Because of Israel's sins, God granted gentile rulers dominance in that region until a final kingdom—the Kingdom of God—would reign at Christ's return. God revealed this most basic prophecy—an outline of future dominant powers in that region—to Nebuchadnezzar.

At about the same time, God sent Daniel to tell the monarch, "O king, let my advice be acceptable to you; break off your sins by being righteous" (Daniel 4:27). Although he temporarily acknowledged God's greatness, Nebuchadnezzar never really heeded Daniel's admonition.

God humbled the king by giving him over to insanity for seven years. During that time he was incapable of administering the affairs of Babylon. Daniel had warned him: "They shall drive you from men, your dwelling shall be with the beasts of the field, and they shall make you eat grass like oxen ... till you know that the Most High rules in the kingdom of men, and gives it to whomever He chooses" (Daniel 4:25). God made sure Nebuchadnezzar was left with no excuse for disobeying Him.

When it was all over, Nebuchadnezzar issued a proclamation: "To all peoples, nations, and languages that dwell in all the earth: Peace be multiplied to you. I thought it good to declare the signs and wonders that the Most High God has worked for me. How great are His signs, and how mighty His wonders! His kingdom is an everlasting kingdom, and His dominion is from generation to generation" (Daniel 4:1-3).

The Babylonian king acknowledged God's power and authority over the earth. But we have no indication that he permanently changed his idolatrous ways and began serving only the true God. He came to understand, however, that Daniel's God was greater than all the other gods he worshipped.

A lesson of history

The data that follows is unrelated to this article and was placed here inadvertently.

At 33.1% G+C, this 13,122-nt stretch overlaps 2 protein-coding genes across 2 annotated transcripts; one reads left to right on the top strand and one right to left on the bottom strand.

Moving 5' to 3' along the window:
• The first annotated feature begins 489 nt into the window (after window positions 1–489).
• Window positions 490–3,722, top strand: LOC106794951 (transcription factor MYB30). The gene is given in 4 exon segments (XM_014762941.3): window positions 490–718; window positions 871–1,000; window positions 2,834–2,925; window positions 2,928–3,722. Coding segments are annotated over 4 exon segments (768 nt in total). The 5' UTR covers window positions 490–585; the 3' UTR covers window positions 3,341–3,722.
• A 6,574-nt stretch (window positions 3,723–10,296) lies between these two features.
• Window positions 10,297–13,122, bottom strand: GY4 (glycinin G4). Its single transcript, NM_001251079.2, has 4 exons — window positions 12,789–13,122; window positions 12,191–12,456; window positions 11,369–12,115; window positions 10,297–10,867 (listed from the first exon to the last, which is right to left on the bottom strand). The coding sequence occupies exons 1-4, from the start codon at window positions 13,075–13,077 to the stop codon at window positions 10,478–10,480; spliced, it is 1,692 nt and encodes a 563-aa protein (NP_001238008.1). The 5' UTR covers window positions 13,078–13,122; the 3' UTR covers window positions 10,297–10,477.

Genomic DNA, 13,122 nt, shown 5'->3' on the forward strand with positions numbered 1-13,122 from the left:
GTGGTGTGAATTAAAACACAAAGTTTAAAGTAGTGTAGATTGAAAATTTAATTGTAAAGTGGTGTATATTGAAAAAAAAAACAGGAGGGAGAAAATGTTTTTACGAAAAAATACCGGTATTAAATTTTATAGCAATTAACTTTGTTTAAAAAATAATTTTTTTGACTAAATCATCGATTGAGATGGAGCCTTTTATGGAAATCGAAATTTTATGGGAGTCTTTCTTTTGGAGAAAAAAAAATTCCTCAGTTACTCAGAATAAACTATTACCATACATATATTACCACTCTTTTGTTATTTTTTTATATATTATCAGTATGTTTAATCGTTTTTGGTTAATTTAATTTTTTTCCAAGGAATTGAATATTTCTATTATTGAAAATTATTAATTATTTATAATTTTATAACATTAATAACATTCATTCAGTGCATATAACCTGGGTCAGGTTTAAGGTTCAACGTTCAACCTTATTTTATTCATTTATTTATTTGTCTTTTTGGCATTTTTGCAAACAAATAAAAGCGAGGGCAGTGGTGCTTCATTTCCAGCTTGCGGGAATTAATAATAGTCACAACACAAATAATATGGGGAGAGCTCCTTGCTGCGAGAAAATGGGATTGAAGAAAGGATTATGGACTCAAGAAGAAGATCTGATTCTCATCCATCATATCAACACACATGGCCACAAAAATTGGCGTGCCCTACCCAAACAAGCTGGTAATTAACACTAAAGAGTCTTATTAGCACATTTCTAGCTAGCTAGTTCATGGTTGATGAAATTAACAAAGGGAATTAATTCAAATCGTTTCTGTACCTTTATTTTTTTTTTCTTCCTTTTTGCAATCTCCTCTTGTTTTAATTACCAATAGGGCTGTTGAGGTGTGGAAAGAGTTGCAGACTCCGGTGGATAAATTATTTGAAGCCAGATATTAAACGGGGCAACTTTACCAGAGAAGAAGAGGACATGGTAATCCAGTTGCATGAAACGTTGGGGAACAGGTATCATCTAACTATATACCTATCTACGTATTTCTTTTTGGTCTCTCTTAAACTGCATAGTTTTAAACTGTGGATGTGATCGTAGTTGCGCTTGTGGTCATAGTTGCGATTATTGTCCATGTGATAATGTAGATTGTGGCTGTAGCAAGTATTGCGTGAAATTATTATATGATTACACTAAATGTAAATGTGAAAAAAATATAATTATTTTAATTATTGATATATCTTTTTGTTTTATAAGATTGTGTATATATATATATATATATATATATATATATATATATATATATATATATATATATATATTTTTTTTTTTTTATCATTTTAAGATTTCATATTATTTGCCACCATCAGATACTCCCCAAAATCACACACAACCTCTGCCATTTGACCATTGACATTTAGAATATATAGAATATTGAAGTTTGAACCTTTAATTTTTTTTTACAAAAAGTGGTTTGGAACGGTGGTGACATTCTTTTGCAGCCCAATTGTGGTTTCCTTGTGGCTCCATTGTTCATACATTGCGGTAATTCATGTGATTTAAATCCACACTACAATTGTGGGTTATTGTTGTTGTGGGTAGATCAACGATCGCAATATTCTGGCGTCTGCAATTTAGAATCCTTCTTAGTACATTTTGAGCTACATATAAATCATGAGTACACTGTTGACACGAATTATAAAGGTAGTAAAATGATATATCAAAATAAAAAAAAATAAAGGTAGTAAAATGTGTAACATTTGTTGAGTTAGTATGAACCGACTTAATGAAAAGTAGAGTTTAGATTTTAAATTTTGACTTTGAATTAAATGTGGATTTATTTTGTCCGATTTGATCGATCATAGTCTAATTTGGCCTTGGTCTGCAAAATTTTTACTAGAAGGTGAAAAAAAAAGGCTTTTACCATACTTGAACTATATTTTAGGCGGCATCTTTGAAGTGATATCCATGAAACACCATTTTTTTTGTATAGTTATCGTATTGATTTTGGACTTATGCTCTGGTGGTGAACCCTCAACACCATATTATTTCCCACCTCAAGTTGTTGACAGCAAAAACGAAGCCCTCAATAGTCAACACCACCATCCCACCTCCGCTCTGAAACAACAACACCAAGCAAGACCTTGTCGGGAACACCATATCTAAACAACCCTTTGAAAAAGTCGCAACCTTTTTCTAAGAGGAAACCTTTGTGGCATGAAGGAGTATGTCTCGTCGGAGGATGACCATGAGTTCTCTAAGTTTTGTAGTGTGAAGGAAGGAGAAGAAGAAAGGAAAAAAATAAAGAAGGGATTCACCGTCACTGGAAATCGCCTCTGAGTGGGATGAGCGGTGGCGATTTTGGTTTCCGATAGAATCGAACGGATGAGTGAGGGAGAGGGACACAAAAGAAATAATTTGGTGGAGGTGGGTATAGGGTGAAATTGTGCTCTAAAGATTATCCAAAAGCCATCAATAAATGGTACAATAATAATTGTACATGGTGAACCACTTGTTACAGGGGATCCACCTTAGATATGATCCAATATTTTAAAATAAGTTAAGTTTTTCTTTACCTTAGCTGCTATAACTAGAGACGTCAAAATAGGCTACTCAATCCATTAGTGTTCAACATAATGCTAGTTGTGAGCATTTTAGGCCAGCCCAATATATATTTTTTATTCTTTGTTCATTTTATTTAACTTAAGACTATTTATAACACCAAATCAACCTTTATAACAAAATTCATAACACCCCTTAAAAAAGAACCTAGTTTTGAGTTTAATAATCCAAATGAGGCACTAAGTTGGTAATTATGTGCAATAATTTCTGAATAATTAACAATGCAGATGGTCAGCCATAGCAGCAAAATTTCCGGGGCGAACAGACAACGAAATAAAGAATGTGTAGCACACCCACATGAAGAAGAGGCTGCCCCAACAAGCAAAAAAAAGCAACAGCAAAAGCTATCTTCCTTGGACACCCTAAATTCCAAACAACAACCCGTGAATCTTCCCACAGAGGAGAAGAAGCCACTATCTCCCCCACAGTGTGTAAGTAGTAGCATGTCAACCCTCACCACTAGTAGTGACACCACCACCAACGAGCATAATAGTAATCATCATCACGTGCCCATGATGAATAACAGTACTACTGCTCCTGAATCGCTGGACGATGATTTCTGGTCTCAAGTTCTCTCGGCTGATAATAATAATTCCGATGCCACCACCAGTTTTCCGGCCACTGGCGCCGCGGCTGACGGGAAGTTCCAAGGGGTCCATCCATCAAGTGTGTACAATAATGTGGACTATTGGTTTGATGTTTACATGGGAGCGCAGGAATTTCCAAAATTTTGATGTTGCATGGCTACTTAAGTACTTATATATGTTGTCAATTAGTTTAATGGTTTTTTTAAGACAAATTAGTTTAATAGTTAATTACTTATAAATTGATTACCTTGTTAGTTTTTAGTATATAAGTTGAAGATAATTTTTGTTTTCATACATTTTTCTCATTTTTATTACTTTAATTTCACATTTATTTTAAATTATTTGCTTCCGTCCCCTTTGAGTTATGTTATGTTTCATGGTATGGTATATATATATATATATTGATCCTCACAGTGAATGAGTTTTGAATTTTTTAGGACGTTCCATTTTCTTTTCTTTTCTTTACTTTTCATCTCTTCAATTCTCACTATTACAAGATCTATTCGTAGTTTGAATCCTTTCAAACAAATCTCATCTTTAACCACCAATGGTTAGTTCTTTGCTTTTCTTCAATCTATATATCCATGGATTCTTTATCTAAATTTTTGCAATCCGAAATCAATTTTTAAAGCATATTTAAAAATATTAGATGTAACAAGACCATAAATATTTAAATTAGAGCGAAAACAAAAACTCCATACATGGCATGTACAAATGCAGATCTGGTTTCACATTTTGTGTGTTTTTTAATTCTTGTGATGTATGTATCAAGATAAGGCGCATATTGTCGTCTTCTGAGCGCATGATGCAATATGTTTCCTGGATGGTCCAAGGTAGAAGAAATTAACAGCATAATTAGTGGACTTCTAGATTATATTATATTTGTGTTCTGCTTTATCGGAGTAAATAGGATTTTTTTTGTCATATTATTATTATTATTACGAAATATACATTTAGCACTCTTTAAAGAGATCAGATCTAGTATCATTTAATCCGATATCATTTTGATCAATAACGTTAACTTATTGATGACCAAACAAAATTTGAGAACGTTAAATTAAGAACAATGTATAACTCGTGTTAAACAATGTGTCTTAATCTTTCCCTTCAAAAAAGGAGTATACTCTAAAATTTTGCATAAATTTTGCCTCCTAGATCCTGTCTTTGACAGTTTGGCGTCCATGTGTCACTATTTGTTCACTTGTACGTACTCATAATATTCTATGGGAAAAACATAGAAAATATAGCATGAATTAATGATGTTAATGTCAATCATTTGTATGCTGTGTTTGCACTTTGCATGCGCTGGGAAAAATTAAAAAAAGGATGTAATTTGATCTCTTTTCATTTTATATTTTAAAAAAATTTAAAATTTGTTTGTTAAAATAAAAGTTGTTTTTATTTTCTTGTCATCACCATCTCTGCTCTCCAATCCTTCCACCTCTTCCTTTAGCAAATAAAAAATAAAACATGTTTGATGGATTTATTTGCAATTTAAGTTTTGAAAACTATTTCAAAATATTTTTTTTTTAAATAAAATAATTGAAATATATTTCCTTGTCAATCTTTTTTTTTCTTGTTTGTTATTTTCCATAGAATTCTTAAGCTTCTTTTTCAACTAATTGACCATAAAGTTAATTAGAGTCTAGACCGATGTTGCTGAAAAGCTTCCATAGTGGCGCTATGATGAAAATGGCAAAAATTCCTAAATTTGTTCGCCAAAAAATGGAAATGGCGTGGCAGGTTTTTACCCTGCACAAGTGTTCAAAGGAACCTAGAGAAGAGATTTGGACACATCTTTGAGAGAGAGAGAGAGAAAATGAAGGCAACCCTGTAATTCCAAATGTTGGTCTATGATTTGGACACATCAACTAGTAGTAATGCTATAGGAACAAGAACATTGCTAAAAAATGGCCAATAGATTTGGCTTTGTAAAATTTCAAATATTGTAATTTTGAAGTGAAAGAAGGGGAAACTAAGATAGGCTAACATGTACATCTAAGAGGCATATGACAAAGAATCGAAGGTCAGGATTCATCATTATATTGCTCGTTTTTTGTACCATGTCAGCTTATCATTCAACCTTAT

What God has shown, and history has repeatedly demonstrated, is that neither national leaders nor their people are able consistently to obey God on their own. Paul summed it up when he wrote: "What then? Are we [Jews] better than they [gentiles]? Not at all. For we have previously charged both Jews and Greeks [gentiles] that they are all under sin. As it is written: 'There is none righteous, no, not one; there is none who understands; there is none who seeks after God. They have all turned aside; they have together become unprofitable; there is none who does good, no, not one'" (Romans 3:9-12).

Not until Jesus Christ establishes the Kingdom of God on earth, and God gives His Spirit to "all flesh" (Joel 2:28; Acts 2:17-38), to those who willingly repent, can righteousness become widespread. God revealed this same truth to Nebuchadnezzar through Daniel: "The God of heaven will set up a kingdom which shall never be destroyed; and the kingdom shall not be left to other people; it shall break in pieces and consume all these kingdoms, and it shall stand forever" (Daniel 2:44).

This truth is the focus of Bible prophecy. Prophecy shows how the Creator God will intervene in mankind's affairs and establish His Kingdom, which will bring peace, righteousness and salvation to all humanity.

Bible prophecy is international in scope. It is centered on the only Ruler—Jesus Christ, the Son of God—who can establish utopia on earth.

Now let's see how that promised utopia will come about.